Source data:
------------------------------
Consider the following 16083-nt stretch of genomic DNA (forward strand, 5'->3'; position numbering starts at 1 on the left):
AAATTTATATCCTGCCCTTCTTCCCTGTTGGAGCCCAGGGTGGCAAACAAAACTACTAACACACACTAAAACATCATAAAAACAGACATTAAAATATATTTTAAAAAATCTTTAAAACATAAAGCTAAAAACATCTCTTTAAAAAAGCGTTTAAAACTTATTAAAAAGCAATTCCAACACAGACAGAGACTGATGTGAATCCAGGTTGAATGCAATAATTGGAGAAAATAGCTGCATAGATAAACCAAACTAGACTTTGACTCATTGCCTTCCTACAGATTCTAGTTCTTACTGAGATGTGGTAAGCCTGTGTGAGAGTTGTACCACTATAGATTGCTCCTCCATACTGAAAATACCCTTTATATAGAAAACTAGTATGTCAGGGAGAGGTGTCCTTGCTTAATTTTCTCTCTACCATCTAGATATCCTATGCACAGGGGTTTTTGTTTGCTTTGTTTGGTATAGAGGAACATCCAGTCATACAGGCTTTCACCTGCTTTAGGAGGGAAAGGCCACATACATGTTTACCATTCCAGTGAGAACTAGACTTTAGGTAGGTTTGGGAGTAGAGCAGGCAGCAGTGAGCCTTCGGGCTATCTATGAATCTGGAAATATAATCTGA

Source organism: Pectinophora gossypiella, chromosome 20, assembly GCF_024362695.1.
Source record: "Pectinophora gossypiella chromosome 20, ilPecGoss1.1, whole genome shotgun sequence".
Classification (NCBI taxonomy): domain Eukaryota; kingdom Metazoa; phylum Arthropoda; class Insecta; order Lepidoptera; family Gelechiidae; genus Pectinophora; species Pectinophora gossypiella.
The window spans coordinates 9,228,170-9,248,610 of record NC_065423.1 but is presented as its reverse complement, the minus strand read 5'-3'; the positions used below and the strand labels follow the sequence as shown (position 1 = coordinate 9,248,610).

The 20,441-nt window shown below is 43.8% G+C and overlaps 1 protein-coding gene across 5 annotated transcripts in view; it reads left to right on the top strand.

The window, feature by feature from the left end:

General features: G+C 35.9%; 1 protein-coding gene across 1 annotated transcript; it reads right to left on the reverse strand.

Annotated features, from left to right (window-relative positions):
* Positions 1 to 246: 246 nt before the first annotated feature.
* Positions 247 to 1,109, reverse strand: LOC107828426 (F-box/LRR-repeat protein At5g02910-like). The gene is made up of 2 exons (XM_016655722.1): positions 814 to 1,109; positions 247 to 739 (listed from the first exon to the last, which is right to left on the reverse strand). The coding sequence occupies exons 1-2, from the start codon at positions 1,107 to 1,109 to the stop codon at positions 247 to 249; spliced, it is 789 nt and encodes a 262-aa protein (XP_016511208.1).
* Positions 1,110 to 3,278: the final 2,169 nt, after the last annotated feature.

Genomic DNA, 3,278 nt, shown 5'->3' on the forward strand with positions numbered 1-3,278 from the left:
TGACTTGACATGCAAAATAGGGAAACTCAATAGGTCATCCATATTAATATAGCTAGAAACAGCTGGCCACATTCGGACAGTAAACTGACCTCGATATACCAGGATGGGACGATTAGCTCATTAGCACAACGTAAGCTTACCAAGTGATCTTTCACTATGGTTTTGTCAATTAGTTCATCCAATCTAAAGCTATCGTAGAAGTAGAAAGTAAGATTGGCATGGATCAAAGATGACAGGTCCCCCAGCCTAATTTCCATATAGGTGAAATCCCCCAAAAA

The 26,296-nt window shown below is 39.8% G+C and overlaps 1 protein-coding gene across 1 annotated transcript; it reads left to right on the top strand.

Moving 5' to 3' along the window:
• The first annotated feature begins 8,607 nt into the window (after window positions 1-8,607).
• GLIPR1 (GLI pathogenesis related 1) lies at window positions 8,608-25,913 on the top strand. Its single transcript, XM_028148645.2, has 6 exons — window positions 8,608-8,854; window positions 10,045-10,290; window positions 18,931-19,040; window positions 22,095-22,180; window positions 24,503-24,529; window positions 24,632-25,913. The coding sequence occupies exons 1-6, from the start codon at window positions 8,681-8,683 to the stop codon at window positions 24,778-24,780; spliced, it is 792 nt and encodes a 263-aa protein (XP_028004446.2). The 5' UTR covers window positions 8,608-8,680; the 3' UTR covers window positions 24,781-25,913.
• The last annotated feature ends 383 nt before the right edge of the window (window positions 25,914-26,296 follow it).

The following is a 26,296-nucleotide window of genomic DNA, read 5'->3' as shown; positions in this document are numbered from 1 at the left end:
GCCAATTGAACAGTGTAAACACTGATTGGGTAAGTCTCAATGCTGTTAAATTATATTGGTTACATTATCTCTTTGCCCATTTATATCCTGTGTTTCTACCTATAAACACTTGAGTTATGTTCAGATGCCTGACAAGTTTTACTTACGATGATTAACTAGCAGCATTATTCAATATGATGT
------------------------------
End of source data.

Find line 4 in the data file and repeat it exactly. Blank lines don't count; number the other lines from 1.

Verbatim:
Source record: "Pectinophora gossypiella chromosome 20, ilPecGoss1.1, whole genome shotgun sequence".